Undoubtedly, data portability is the natural child of federated identity (more on that in a future post). Personal and social data are an important part of any consumer identity'. Like identifiers, credentials and profile attributes, social graphs, activity streams belong to the end user who created them in the first place. In the long run, consumers will require full control, privacy, security and portability over...

nicolas_popp | 19 May 2008 | 0 comments

The issue of personal data portability is rapidly moving center stage. So, what is the big fuss about and what is really at stake here?

For us, as consumers, it is an important issue because eventually, it will determine how much ownership we will be able to enforce upon our personal data and content, including our social graph, that today, is dispersed across competing social networks and Web portals.

For Google, and FaceBook (FB), the stakes are equally high. Ultimately, the winner could take it all and be the one who really drives revenue from social networking. But to understand, we need to review the controversy first.

It really all started with OpenSocial. OpenSocial was Google's response to the rapid rise towards hegemony of FB APIs. To counter FB, Google...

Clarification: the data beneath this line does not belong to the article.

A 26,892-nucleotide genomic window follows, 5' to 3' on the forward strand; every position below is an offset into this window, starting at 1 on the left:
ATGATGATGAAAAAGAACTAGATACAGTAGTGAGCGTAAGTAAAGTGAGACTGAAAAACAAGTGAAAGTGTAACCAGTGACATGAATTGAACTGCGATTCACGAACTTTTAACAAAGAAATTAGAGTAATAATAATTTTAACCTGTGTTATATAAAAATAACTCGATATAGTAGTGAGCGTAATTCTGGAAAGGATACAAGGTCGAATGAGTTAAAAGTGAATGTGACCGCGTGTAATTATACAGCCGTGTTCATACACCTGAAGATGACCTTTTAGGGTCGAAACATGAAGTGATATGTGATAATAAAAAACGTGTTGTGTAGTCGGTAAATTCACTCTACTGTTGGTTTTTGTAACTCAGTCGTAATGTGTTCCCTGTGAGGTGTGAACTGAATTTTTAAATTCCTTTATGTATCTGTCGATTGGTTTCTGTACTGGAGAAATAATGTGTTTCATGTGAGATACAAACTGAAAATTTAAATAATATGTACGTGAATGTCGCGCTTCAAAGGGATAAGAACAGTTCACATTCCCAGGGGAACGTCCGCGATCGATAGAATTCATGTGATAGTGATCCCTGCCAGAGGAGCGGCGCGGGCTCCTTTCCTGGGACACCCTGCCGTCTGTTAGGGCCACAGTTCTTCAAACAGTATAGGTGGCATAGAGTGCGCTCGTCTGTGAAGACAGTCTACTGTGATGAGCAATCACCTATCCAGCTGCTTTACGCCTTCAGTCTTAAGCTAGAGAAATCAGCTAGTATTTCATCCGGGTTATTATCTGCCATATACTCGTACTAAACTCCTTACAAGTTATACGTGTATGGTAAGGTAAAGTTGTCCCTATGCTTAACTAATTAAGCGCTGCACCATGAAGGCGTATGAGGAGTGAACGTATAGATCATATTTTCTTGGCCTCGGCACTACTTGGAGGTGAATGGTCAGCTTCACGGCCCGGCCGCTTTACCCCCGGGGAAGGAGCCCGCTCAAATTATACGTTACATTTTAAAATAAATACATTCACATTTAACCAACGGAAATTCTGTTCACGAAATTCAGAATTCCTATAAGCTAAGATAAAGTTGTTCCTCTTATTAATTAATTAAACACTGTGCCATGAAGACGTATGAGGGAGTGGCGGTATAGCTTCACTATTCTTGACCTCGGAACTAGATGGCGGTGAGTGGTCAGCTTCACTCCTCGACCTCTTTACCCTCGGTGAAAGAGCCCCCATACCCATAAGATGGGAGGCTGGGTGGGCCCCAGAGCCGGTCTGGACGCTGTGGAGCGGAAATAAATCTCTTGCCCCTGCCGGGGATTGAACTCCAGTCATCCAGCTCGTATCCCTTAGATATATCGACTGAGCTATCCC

vijai | 16 May 2008 | 0 comments

Posted by Vijai Shankar, Sr. Product Marketing Manager

Consumer Authentication has been around for over 10 years in other countries, but here in the USA, adoption has been slow due to a myriad of reasons... the main one seems to be the perceived high cost. As you've probably gathered by now, we don't think it has to be that costly, so we developed a new whitepaper on "5 strategies to reduce the cost of consumer authentication". I know you're thinking this has to be pure marketing fluff, but I think you'll find some nuggets of info in there that are worth exploring. After all, we must be doing something right, we just won the Network Products Guide 2008 Product Innovation Award.

Don't forget:, if you want to test drive VeriSign Identity Protection Authentication Service and see how easy consumer...

vipblog | 05 May 2008 | 0 comments

By Yohai Einav, Senior Fraud Analyst

I have six friends that serve me true
Their names are Why and What and When
and How and Where and Who.
-- Rudyard Kipling

Why quote Kipling in an online identity blog? According to all his biographies, Kipling was never a victim of identity theft, nor did he ever write a blog.

But Kipling knew something about the 6 W's, something that we, in the security industry, often forget: starting with the "Why."

Have you noticed the phenomenon: every discussion about identity theft, security and online fraud - starts with the How and What questions:

"How do fraudsters attack banks?"
"What technologies are fraudsters using?"
"What is the damage to customers?"
"What can we do to protect ourselves?"

All good questions. But, the first thing we should ask is "why?"

"Why am I being attacked?"